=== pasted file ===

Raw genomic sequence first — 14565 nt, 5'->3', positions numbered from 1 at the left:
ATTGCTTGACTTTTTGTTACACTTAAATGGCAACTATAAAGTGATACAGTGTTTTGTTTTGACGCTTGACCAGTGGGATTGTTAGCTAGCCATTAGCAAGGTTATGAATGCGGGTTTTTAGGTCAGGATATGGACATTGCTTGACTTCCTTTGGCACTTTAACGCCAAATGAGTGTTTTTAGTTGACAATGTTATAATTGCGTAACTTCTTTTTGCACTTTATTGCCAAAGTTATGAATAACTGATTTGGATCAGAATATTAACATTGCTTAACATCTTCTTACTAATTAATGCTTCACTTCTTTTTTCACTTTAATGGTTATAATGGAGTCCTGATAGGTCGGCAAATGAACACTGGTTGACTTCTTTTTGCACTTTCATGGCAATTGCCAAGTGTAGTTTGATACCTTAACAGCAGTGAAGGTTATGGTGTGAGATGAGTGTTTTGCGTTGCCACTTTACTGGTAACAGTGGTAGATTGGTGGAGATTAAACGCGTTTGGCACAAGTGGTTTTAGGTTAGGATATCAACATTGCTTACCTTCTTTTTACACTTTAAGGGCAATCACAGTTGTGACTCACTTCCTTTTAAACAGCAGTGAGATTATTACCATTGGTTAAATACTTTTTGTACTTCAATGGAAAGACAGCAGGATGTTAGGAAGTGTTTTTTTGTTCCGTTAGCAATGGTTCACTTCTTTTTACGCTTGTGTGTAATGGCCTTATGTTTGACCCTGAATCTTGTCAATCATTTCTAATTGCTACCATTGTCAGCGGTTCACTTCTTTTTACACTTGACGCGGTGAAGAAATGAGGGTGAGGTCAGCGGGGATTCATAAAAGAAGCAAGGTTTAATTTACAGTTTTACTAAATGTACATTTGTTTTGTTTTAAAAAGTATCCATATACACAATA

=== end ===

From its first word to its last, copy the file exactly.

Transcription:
Raw genomic sequence first — 14565 nt, 5'->3', positions numbered from 1 at the left:
ATTGCTTGACTTTTTGTTACACTTAAATGGCAACTATAAAGTGATACAGTGTTTTGTTTTGACGCTTGACCAGTGGGATTGTTAGCTAGCCATTAGCAAGGTTATGAATGCGGGTTTTTAGGTCAGGATATGGACATTGCTTGACTTCCTTTGGCACTTTAACGCCAAATGAGTGTTTTTAGTTGACAATGTTATAATTGCGTAACTTCTTTTTGCACTTTATTGCCAAAGTTATGAATAACTGATTTGGATCAGAATATTAACATTGCTTAACATCTTCTTACTAATTAATGCTTCACTTCTTTTTTCACTTTAATGGTTATAATGGAGTCCTGATAGGTCGGCAAATGAACACTGGTTGACTTCTTTTTGCACTTTCATGGCAATTGCCAAGTGTAGTTTGATACCTTAACAGCAGTGAAGGTTATGGTGTGAGATGAGTGTTTTGCGTTGCCACTTTACTGGTAACAGTGGTAGATTGGTGGAGATTAAACGCGTTTGGCACAAGTGGTTTTAGGTTAGGATATCAACATTGCTTACCTTCTTTTTACACTTTAAGGGCAATCACAGTTGTGACTCACTTCCTTTTAAACAGCAGTGAGATTATTACCATTGGTTAAATACTTTTTGTACTTCAATGGAAAGACAGCAGGATGTTAGGAAGTGTTTTTTTGTTCCGTTAGCAATGGTTCACTTCTTTTTACGCTTGTGTGTAATGGCCTTATGTTTGACCCTGAATCTTGTCAATCATTTCTAATTGCTACCATTGTCAGCGGTTCACTTCTTTTTACACTTGACGCGGTGAAGAAATGAGGGTGAGGTCAGCGGGGATTCATAAAAGAAGCAAGGTTTAATTTACAGTTTTACTAAATGTACATTTGTTTTGTTTTAAAAAGTATCCATATACACAATA